No, it is simplicity itself and as short as you’d like to make it providing you are prepared to apply yourself to the basics, the signposts and the templates for progression, all of which are clearly laid out in the tutorial: Writing for Profit in Your Spare Time.

Isn’t all this just for loners?
We all live in a mind world to varying degrees but authors spend more time there than the average Joe (esphine). They require to if they are to be successful. That however does not mean to imply that they are all necessarily loners by nature. Gregarious people also make good writers because they know instinctively when to cut away from the talk addicted crowd and visit the silent mind to further their aspirations.

How do I know if what I know is of any interest to others?
If your area of specialist expertise fits neatly into a defined niche (and the majority of topics do just that) then you already have an edge because there’s a 50/50 chance that other like-minded enthusiasts will want to know what you know. But it doesn’t end there. You must consistently add to your perceived knowledge to determine that what you think you know is all there is to know, and more to the point, is valid. Better to find out now than have someone else point it out to you later. The modus operandi for all of this you will find in Chapter 5 of Writing for Profit in Your Spare Time. It’s painless when you know how…

Are you just focusing on self-help and how-to books?
Not at all; self-help and how-to projects are natural channels for niche non-fiction but there are hundreds of other disparate topics (ways to make extra income) that are equally applicable. Read Chapter 4 of the tutorial and you’ll see what I mean.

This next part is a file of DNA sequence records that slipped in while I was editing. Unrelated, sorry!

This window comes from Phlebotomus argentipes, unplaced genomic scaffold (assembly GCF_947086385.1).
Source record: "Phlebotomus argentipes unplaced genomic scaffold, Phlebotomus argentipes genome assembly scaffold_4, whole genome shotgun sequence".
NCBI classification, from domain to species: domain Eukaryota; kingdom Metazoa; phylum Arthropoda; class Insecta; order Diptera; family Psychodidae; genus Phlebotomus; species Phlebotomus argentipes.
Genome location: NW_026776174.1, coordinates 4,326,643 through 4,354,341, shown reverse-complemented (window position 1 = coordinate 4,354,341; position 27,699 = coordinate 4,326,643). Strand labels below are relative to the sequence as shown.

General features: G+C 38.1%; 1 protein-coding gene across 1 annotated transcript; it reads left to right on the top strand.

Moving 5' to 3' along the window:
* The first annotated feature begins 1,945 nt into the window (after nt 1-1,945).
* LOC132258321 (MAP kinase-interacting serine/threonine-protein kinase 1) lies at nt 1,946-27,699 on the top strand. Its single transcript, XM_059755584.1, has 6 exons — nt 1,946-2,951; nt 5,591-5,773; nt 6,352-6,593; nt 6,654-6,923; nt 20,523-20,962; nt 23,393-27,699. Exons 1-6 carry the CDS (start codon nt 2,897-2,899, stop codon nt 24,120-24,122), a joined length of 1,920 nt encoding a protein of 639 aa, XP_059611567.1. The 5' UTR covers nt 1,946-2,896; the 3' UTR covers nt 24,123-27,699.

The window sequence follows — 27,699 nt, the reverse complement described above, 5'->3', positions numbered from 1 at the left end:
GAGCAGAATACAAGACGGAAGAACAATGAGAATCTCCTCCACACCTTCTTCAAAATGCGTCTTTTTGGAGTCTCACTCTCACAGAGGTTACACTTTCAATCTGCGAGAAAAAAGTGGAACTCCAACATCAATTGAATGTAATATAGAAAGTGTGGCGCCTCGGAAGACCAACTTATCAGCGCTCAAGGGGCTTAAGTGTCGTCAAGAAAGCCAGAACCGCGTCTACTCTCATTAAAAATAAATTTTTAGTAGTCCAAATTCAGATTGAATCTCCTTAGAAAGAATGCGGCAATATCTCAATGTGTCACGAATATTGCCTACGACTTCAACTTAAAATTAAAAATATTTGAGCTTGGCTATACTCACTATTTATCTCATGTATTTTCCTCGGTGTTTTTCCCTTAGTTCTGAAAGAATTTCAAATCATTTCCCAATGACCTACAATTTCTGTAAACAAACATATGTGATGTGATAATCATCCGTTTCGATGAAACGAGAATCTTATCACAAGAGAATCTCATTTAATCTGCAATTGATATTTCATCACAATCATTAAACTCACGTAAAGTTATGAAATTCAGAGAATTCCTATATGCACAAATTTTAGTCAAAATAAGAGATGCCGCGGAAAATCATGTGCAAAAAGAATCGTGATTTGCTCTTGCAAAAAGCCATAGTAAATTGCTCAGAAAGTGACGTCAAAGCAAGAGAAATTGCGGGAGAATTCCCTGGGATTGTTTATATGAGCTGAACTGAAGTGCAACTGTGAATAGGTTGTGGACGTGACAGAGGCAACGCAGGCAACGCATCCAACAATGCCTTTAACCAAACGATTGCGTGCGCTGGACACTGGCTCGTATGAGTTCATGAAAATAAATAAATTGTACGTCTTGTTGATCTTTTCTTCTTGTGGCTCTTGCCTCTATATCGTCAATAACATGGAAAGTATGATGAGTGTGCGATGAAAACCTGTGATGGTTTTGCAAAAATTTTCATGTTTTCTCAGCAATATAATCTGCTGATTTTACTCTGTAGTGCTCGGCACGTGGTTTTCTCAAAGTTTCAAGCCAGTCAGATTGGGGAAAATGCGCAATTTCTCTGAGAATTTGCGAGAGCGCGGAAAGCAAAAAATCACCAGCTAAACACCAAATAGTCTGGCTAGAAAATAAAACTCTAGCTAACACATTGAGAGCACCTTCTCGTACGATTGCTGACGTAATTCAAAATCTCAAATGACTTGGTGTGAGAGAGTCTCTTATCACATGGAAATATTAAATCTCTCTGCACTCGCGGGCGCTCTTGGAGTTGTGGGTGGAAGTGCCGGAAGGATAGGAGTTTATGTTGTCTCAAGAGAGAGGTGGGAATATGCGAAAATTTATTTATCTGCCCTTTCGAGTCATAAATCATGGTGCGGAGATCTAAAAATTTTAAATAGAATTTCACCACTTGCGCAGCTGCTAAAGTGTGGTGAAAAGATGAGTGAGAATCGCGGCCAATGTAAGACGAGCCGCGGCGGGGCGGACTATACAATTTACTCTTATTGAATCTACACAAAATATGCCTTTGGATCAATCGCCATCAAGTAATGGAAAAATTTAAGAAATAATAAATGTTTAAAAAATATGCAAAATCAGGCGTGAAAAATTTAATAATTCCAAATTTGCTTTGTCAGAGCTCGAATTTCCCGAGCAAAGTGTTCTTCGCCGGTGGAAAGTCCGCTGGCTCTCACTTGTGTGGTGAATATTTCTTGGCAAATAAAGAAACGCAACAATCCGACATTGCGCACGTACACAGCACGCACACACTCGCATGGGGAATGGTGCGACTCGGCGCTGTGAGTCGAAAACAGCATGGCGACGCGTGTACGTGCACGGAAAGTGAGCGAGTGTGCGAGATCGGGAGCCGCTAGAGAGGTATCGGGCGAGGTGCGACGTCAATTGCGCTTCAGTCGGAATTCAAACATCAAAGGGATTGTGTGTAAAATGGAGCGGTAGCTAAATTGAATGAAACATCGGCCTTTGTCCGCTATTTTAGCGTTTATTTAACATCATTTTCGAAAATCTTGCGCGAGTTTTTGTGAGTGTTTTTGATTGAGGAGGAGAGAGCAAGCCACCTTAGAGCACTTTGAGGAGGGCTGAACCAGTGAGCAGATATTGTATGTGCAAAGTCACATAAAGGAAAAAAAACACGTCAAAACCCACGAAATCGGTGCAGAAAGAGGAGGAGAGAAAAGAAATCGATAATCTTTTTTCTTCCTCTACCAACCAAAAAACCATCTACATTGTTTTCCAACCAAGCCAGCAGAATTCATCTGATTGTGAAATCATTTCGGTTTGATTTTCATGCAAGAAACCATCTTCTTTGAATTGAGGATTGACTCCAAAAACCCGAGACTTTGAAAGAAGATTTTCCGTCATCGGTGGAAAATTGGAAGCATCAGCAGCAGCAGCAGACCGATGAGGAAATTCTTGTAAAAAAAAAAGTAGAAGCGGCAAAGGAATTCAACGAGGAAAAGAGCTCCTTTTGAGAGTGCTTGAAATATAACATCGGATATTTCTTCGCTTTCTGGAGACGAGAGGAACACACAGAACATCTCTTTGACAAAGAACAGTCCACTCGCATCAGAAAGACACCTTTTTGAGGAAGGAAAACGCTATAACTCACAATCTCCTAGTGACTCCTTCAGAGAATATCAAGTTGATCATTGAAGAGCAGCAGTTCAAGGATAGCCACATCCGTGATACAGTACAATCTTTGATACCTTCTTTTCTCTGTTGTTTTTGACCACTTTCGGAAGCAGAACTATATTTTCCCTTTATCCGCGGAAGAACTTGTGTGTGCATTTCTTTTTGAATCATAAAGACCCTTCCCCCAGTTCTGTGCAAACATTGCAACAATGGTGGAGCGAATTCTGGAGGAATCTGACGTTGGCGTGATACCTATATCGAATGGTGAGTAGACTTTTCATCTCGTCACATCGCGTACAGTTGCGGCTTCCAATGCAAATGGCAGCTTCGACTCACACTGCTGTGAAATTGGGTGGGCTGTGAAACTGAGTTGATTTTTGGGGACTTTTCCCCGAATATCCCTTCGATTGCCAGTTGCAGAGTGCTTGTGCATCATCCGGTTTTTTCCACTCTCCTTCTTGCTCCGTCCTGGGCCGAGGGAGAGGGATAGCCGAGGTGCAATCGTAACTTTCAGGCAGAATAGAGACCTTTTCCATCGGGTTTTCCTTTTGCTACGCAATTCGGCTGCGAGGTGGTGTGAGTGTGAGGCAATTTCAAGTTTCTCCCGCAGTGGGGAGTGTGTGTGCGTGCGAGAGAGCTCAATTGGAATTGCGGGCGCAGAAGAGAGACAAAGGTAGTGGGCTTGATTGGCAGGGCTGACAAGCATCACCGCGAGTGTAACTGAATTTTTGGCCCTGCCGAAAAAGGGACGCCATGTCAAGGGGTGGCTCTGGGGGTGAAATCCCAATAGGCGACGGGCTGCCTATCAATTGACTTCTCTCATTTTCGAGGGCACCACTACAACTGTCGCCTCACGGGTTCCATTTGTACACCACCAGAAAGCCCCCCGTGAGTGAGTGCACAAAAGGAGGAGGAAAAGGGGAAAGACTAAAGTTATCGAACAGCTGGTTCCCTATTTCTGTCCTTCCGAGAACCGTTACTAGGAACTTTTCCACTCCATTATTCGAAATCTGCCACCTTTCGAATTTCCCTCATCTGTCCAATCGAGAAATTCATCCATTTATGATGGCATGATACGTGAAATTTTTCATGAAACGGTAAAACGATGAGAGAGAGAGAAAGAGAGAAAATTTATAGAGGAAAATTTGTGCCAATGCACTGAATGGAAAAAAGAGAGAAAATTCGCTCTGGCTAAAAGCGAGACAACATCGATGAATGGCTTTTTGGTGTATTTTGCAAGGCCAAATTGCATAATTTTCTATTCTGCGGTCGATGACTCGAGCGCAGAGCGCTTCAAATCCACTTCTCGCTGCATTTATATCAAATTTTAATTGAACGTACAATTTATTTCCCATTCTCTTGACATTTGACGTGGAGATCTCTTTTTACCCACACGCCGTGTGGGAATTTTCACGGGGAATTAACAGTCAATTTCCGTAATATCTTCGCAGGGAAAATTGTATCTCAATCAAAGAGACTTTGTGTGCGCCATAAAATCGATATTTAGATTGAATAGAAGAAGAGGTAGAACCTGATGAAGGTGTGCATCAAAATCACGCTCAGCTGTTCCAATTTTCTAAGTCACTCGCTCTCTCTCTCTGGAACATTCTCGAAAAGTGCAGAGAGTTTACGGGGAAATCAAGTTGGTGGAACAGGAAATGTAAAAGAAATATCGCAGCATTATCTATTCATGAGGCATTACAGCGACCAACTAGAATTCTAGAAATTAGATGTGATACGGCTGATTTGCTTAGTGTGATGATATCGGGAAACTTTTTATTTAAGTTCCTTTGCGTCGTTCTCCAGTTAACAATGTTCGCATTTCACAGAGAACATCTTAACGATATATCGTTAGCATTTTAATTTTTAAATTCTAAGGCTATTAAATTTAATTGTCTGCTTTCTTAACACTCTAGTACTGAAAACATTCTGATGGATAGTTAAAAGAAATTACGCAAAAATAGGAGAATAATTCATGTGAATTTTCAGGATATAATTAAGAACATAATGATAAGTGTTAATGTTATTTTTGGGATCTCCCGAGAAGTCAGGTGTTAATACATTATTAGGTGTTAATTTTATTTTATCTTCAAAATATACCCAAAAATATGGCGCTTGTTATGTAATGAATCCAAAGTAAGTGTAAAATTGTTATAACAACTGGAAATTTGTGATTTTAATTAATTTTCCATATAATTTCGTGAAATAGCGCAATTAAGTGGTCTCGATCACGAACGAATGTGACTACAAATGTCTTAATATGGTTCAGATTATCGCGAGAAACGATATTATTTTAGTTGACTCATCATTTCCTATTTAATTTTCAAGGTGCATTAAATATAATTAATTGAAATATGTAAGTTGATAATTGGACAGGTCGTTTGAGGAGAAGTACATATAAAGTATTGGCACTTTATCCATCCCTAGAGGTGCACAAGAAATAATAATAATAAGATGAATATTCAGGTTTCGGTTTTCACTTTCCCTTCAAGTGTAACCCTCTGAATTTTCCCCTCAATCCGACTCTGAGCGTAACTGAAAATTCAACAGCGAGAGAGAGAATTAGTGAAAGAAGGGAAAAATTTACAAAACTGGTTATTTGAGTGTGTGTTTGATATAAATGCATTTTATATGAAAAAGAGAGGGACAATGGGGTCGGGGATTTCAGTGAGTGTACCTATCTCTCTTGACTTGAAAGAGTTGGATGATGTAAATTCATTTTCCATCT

You talk about testing for longevity in a topic. How do you do that?
Ah, now that’s a secret which is revealed in Chapter 4 (working well that one…)

I know my subject inside out but how do I convert my expertise into a teaching module?
Read Chapter 4 (what did I just say?)

Don’t you have to be an experienced author to research efficiently?
This may have been the case years ago but no longer. Universal access to the Internet makes it ultra easy for anyone to locate targeted information on any subject. Writing for Profit in Your Spare Time shows you how and directs you to sources that are of particular value in researching niche topics.

What about stringing it all together?
The tutorial demonstrates how you can rapidly sift though your accumulated research data, evaluate, prioritize and position your findings in sequential order.

Isn’t it virtually impossible nowadays to get published?
If you’re talking fiction, yes, most definitely that is the case. But the beauty of writing for profit in the realms of niche non-fiction is that you avail yourself of the facility for accurately pinpointing your marketplace and your publishing options.

Can you really sell online?
In Chapter 12 you will discover how one part time author produced an online bestseller that catapulted to the #1 spot in within a week of its release. Most authors nowadays create a web site for promotion purposes (I have several and they all produce good business.)

You mention additional income streams. What are they?
Read about them in Chapter 13 and start to get excited at the prospects.

Am I not likely (even with your creative writing course) to end up with piles of rejection slips?
If you go out looking for them you won’t be disappointed; you’ll get them in abundance. Study and stick with the strategies in Writing for Profit in Your Spare Time and you will cut down the incidence of rejection slips to a miniscule minimum.